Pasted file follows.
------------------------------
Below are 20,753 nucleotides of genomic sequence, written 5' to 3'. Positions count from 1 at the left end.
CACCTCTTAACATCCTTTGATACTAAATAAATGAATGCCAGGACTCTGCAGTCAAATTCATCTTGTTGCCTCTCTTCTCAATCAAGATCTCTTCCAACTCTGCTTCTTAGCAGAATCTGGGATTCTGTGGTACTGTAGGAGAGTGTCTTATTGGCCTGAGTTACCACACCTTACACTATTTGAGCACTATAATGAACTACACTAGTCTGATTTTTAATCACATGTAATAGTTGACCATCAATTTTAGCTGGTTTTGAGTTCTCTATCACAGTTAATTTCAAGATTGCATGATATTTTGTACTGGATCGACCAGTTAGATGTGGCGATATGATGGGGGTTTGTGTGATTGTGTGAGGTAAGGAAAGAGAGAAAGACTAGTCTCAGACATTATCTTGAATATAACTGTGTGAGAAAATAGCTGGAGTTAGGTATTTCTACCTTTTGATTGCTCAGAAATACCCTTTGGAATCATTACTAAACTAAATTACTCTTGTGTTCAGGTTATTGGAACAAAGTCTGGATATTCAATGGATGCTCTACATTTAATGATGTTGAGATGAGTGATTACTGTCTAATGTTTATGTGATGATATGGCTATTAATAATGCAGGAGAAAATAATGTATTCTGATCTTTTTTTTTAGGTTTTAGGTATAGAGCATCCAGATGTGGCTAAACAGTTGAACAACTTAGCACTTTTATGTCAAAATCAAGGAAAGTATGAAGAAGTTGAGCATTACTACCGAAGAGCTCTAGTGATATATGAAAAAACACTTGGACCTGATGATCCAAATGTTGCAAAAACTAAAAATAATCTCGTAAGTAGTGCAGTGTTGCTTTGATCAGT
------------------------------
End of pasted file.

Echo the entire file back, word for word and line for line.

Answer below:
Below are 20,753 nucleotides of genomic sequence, written 5' to 3'. Positions count from 1 at the left end.
CACCTCTTAACATCCTTTGATACTAAATAAATGAATGCCAGGACTCTGCAGTCAAATTCATCTTGTTGCCTCTCTTCTCAATCAAGATCTCTTCCAACTCTGCTTCTTAGCAGAATCTGGGATTCTGTGGTACTGTAGGAGAGTGTCTTATTGGCCTGAGTTACCACACCTTACACTATTTGAGCACTATAATGAACTACACTAGTCTGATTTTTAATCACATGTAATAGTTGACCATCAATTTTAGCTGGTTTTGAGTTCTCTATCACAGTTAATTTCAAGATTGCATGATATTTTGTACTGGATCGACCAGTTAGATGTGGCGATATGATGGGGGTTTGTGTGATTGTGTGAGGTAAGGAAAGAGAGAAAGACTAGTCTCAGACATTATCTTGAATATAACTGTGTGAGAAAATAGCTGGAGTTAGGTATTTCTACCTTTTGATTGCTCAGAAATACCCTTTGGAATCATTACTAAACTAAATTACTCTTGTGTTCAGGTTATTGGAACAAAGTCTGGATATTCAATGGATGCTCTACATTTAATGATGTTGAGATGAGTGATTACTGTCTAATGTTTATGTGATGATATGGCTATTAATAATGCAGGAGAAAATAATGTATTCTGATCTTTTTTTTTAGGTTTTAGGTATAGAGCATCCAGATGTGGCTAAACAGTTGAACAACTTAGCACTTTTATGTCAAAATCAAGGAAAGTATGAAGAAGTTGAGCATTACTACCGAAGAGCTCTAGTGATATATGAAAAAACACTTGGACCTGATGATCCAAATGTTGCAAAAACTAAAAATAATCTCGTAAGTAGTGCAGTGTTGCTTTGATCAGT